Accrued Interest Paid on Purchases

My 2007 Tax Reporting Statement from Fidelity reports this on bonds
purchased. It also adjusts the cost basis for the accrued interest on bonds
I have sold.
Do I just ignore the accrued interest, since Fidelity keeps track of it?
Reply to
Taxlover
Accrued interest paid on bonds purchased gets deducted from interest income on the bonds. Likewise, accrued interest received on bonds sold gets added to the interest income on the bonds.
The brokerage firm keeping track of the info should be helpful in preparing your tax returns. You should give this info to your CPA/tax professional.
It is not to be ignored.
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Reply to
Benjamin Yazersky CPA
Correct, but one more question. Does the accrued interest also affect the cost basis and proceeds for capital gain purposes? Say you bought bonds for $10,200 of which $200 was for accrued interest, and you sell the bonds for $11,400 of which $300 is for accrued interest. Then for capital gains, the profit is (11400-300)-(10200-200)00. As long as Fidelity subtracts the accrued interest from both the cost and the sale, it should be OK. Is this right?
Reply to
removeps-groups
In article ,
No, the accrued interest is not capitalized into the bond cost.
So the accrued interest is not part of the basis.
Reply to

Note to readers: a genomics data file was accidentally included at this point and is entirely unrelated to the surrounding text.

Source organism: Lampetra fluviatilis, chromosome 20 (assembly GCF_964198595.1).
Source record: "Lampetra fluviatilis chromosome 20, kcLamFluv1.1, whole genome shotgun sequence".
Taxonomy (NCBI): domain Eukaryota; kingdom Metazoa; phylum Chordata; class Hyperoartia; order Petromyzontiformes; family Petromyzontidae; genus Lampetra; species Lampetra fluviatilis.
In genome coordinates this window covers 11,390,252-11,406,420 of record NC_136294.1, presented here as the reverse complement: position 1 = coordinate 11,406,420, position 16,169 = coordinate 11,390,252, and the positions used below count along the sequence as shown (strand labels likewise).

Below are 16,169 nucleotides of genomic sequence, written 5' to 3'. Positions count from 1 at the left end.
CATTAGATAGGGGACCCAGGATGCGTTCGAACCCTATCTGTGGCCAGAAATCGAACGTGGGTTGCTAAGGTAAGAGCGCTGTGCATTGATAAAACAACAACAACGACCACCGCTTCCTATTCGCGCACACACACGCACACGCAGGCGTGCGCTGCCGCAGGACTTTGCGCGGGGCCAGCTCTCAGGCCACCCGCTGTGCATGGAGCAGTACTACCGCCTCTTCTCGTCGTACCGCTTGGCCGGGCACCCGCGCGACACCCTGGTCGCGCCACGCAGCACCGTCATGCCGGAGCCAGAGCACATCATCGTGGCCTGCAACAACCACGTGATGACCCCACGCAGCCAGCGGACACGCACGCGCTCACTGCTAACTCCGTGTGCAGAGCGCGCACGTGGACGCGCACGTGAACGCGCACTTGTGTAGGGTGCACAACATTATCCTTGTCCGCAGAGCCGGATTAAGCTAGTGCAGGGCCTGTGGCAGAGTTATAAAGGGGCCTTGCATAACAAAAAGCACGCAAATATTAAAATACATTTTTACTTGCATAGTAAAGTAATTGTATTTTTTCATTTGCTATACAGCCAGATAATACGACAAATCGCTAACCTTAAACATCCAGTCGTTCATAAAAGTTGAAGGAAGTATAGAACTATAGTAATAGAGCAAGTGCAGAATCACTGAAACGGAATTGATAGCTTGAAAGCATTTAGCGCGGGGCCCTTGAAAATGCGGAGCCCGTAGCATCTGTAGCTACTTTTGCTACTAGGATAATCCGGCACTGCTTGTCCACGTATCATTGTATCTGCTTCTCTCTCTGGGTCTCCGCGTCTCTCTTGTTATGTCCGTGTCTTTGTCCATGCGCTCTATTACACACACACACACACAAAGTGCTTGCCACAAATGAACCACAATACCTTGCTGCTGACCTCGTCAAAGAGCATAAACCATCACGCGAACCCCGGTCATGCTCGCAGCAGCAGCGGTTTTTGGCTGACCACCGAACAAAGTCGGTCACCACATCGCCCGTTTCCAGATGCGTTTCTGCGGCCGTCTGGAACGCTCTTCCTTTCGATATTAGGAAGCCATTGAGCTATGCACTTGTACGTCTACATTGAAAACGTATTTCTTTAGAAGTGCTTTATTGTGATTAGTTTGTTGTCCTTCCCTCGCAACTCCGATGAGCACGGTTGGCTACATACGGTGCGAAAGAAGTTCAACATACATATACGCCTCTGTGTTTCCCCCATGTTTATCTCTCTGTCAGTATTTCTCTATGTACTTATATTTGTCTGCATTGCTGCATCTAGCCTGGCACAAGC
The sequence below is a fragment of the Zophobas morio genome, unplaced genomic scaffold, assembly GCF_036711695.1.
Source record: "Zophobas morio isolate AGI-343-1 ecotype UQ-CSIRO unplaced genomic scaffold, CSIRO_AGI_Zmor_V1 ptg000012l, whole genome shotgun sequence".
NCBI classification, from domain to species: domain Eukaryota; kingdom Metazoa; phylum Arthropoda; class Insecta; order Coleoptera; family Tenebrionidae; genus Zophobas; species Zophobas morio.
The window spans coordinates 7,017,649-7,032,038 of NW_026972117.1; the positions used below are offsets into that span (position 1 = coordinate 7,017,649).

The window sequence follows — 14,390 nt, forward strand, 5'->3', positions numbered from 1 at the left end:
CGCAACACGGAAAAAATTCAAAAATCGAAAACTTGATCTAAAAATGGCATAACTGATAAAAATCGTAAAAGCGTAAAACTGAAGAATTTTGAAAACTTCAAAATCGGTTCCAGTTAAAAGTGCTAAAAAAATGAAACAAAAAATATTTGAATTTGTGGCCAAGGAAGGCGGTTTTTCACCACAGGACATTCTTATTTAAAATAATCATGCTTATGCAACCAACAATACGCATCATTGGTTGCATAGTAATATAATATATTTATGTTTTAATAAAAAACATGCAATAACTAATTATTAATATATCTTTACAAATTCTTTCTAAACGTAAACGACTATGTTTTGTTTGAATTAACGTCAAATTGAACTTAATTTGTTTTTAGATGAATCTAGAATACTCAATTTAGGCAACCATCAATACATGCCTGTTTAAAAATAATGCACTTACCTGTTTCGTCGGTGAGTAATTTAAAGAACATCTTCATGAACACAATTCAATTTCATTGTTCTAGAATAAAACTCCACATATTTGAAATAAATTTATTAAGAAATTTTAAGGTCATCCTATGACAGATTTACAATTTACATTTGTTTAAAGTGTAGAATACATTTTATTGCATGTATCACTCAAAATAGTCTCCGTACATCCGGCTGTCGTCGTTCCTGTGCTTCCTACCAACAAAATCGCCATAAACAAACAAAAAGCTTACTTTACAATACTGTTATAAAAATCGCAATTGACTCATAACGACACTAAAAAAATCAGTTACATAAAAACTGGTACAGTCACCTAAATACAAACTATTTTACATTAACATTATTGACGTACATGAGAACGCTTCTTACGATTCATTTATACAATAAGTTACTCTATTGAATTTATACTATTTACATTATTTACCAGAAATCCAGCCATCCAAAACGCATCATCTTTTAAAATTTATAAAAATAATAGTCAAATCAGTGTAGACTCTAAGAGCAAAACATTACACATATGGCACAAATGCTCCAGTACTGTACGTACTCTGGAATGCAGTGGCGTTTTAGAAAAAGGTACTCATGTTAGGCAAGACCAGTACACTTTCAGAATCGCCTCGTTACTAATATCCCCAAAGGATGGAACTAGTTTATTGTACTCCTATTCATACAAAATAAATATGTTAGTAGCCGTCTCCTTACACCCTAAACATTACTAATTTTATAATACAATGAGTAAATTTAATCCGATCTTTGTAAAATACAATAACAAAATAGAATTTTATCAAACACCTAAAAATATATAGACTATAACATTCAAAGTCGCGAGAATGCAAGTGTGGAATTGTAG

Arthur Kamlet
This doesn't make sense. When I buy a bond at my brokerage, it says for example
Face Value = 10,000 Trade Type = Principal Issue = T Note Coupon = 4.875 Maturity = 08/31/2008 Qty = 10 Price = 101.76562500 Principal = $10,176.56 Accrued Int = $231.70 (173 days) Trans Fee = 0 Net Money = $10,408.26
So what I pay for the bond is $10,408.26.
But the principal is $10,176.56, and I believe this is what should be used in the capital gain calculation when you sell the bond.
The interest of $231.70 gets subtracted out of my net interest for the year. At 4.875% I should get $487.5 a year, so my interest repoted on Schedule B will be either 487.50-231.70%5.8, or 487.50 on one line and (231.70) on the next line.
Reply to
removeps-groups
In article ,
You are mixing cost basis of the bond, with paid and accrued interest.
You will reduce your bond's interest income by the accrued interest you paid. But you will not use either interest received or accrued interest paid to change your cost basis.
Reply to
Arthur Kamlet
But the cost basis of the bond is the principal, right? The amount you pay from your account to actually buy the bond is the principal plus accrued interest. I guess this is what an end user means when they say I paid X for the bond (X dollars went out of my account and I got N bonds in return), but that X dollars was for bonds and interest.
Reply to
removeps-groups

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